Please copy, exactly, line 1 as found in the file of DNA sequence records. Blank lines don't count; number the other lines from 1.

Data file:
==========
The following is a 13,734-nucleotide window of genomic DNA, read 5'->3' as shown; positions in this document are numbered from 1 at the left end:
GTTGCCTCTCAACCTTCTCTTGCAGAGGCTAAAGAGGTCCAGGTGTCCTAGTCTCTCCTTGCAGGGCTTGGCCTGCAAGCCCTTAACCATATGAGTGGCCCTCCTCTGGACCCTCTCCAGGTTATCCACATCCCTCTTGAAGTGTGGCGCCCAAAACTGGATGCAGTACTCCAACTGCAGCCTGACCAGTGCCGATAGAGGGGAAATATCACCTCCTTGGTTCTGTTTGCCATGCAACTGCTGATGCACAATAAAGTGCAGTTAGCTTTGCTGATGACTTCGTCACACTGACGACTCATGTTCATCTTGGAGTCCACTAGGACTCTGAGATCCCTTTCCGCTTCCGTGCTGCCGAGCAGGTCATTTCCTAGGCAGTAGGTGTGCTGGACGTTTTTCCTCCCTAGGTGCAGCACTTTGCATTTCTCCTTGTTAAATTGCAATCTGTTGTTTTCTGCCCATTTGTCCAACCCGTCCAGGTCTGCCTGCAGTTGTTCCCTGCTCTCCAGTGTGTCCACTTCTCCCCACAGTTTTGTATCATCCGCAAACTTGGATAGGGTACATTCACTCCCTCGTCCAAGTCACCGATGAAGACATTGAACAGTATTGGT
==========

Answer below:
The following is a 13,734-nucleotide window of genomic DNA, read 5'->3' as shown; positions in this document are numbered from 1 at the left end: